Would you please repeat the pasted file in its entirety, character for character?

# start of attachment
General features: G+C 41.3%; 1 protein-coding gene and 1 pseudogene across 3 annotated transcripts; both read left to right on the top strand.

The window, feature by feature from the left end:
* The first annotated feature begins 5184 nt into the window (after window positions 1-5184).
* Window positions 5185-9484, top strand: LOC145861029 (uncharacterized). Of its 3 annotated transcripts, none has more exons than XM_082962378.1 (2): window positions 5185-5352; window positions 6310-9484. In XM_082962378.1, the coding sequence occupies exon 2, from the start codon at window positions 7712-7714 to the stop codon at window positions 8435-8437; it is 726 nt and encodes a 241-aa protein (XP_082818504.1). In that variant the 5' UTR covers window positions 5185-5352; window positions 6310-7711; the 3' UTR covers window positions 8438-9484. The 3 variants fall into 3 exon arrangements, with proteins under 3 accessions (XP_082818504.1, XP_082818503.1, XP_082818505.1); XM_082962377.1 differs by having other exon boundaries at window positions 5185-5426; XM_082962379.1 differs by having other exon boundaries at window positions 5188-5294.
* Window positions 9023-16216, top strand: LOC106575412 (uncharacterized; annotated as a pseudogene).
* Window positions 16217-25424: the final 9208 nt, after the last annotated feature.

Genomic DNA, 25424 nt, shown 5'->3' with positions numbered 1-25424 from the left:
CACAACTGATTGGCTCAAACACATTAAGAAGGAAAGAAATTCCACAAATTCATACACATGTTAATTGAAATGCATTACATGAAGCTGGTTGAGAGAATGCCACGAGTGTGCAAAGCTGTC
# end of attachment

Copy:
General features: G+C 41.3%; 1 protein-coding gene and 1 pseudogene across 3 annotated transcripts; both read left to right on the top strand.

The window, feature by feature from the left end:
* The first annotated feature begins 5184 nt into the window (after window positions 1-5184).
* Window positions 5185-9484, top strand: LOC145861029 (uncharacterized). Of its 3 annotated transcripts, none has more exons than XM_082962378.1 (2): window positions 5185-5352; window positions 6310-9484. In XM_082962378.1, the coding sequence occupies exon 2, from the start codon at window positions 7712-7714 to the stop codon at window positions 8435-8437; it is 726 nt and encodes a 241-aa protein (XP_082818504.1). In that variant the 5' UTR covers window positions 5185-5352; window positions 6310-7711; the 3' UTR covers window positions 8438-9484. The 3 variants fall into 3 exon arrangements, with proteins under 3 accessions (XP_082818504.1, XP_082818503.1, XP_082818505.1); XM_082962377.1 differs by having other exon boundaries at window positions 5185-5426; XM_082962379.1 differs by having other exon boundaries at window positions 5188-5294.
* Window positions 9023-16216, top strand: LOC106575412 (uncharacterized; annotated as a pseudogene).
* Window positions 16217-25424: the final 9208 nt, after the last annotated feature.

Genomic DNA, 25424 nt, shown 5'->3' with positions numbered 1-25424 from the left:
CACAACTGATTGGCTCAAACACATTAAGAAGGAAAGAAATTCCACAAATTCATACACATGTTAATTGAAATGCATTACATGAAGCTGGTTGAGAGAATGCCACGAGTGTGCAAAGCTGTC